37 research outputs found

    Structure of Probabilistic Information and Quantum Laws

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    In quantum experiments the acquisition and representation of basic experimental information is governed by the multinomial probability distribution. There exist unique random variables, whose standard deviation becomes asymptotically invariant of physical conditions. Representing all information by means of such random variables gives the quantum mechanical probability amplitude and a real alternative. For predictions, the linear evolution law (Schrodinger or Dirac equation) turns out to be the only way to extend the invariance property of the standard deviation to the predicted quantities. This indicates that quantum theory originates in the structure of gaining pure, probabilistic information, without any mechanical underpinning.Comment: RevTex, 6 pages incl. 2 figures. Contribution to conference "Foundations of Probability and Physics", Vaxjo, Sweden, 27 Nov. - 1 Dec. 200

    Comment on "Energy Non-Conservation in Quantum Mechanics"

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    In the posting arXiv:2101.11052v2 an experimental protocol involving two spins is proposed, which should show violation of energy conservation in a quantum experiment. In the present comment an unjustified mathematical approximation leading to that conclusion is pointed out. A detailed analysis will restore energy conservation.Comment: 3 pages, 2 figure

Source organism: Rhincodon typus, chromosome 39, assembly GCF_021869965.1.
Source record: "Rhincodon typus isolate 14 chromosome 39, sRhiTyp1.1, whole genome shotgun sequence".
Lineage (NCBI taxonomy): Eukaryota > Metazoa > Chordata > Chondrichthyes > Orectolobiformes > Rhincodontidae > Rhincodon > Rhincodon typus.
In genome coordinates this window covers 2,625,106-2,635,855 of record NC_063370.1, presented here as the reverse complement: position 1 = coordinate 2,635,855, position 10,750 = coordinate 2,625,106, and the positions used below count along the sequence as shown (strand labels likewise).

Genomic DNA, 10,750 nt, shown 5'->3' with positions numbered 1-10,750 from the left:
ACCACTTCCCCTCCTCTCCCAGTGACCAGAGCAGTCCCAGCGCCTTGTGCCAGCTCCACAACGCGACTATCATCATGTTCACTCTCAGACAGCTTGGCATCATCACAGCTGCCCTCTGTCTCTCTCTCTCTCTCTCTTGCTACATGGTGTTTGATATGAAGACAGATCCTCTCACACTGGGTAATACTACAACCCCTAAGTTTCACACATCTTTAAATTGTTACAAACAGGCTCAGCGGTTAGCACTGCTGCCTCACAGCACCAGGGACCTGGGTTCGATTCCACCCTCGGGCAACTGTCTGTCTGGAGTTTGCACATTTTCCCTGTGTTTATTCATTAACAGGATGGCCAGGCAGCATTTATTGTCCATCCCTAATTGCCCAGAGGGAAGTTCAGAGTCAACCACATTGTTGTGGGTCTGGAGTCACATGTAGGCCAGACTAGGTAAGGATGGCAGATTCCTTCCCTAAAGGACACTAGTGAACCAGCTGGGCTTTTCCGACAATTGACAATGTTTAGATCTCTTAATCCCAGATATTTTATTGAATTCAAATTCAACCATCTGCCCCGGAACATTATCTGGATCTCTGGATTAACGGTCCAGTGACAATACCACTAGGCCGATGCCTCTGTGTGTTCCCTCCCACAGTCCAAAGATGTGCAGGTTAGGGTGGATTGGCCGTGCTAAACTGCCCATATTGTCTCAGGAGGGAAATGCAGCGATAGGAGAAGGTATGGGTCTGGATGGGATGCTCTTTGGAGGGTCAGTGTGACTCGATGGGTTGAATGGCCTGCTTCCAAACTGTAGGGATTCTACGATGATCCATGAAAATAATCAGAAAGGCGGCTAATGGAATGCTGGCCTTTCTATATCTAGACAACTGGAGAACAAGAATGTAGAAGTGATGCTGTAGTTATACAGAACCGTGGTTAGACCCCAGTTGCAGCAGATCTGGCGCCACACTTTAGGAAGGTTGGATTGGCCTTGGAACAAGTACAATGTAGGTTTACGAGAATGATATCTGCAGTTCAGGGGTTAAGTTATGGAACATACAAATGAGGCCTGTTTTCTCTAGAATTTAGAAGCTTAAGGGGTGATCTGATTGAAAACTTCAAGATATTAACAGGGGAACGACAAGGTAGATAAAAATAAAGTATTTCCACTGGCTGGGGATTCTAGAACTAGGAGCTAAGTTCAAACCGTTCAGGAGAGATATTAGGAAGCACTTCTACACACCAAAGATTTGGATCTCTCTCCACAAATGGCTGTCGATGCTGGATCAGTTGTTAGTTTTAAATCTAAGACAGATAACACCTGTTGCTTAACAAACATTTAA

Maximum predictive power and the superposition principle

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    In quantum physics the direct observables are probabilities of events. We ask how observed probabilities must be combined to achieve what we call maximum predictive power. According to this concept the accuracy of a prediction must only depend on the number of runs whose data serve as input for the prediction. We transform each probability to an associated variable whose uncertainty interval depends only on the amount of data and strictly decreases with it. We find that for a probability which is a function of two other probabilities maximum predictive power is achieved when linearly summing their associated variables and transforming back to a probability. This recovers the quantum mechanical superposition principle
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